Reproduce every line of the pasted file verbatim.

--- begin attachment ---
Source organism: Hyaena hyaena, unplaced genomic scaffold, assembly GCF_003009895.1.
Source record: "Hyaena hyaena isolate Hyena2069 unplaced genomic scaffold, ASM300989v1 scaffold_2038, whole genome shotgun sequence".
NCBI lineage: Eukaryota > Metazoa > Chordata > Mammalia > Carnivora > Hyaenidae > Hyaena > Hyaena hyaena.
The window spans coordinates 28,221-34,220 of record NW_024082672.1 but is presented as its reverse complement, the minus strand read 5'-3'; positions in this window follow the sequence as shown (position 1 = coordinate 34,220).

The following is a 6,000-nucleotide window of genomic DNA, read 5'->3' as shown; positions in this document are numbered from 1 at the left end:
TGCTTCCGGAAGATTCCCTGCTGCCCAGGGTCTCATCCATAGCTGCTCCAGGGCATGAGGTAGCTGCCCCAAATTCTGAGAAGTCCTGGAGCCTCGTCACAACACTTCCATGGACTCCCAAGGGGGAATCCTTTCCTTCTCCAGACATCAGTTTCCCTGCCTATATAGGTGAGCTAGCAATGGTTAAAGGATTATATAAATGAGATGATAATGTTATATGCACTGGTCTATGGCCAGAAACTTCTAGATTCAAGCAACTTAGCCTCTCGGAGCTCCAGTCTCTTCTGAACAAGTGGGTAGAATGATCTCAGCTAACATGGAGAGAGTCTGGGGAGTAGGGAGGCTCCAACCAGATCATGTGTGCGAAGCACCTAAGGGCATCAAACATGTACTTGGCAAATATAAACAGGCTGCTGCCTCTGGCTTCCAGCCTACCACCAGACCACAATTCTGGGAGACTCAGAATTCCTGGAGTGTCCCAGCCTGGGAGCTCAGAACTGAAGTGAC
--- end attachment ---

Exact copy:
Source organism: Hyaena hyaena, unplaced genomic scaffold, assembly GCF_003009895.1.
Source record: "Hyaena hyaena isolate Hyena2069 unplaced genomic scaffold, ASM300989v1 scaffold_2038, whole genome shotgun sequence".
NCBI lineage: Eukaryota > Metazoa > Chordata > Mammalia > Carnivora > Hyaenidae > Hyaena > Hyaena hyaena.
The window spans coordinates 28,221-34,220 of record NW_024082672.1 but is presented as its reverse complement, the minus strand read 5'-3'; positions in this window follow the sequence as shown (position 1 = coordinate 34,220).

The following is a 6,000-nucleotide window of genomic DNA, read 5'->3' as shown; positions in this document are numbered from 1 at the left end:
TGCTTCCGGAAGATTCCCTGCTGCCCAGGGTCTCATCCATAGCTGCTCCAGGGCATGAGGTAGCTGCCCCAAATTCTGAGAAGTCCTGGAGCCTCGTCACAACACTTCCATGGACTCCCAAGGGGGAATCCTTTCCTTCTCCAGACATCAGTTTCCCTGCCTATATAGGTGAGCTAGCAATGGTTAAAGGATTATATAAATGAGATGATAATGTTATATGCACTGGTCTATGGCCAGAAACTTCTAGATTCAAGCAACTTAGCCTCTCGGAGCTCCAGTCTCTTCTGAACAAGTGGGTAGAATGATCTCAGCTAACATGGAGAGAGTCTGGGGAGTAGGGAGGCTCCAACCAGATCATGTGTGCGAAGCACCTAAGGGCATCAAACATGTACTTGGCAAATATAAACAGGCTGCTGCCTCTGGCTTCCAGCCTACCACCAGACCACAATTCTGGGAGACTCAGAATTCCTGGAGTGTCCCAGCCTGGGAGCTCAGAACTGAAGTGAC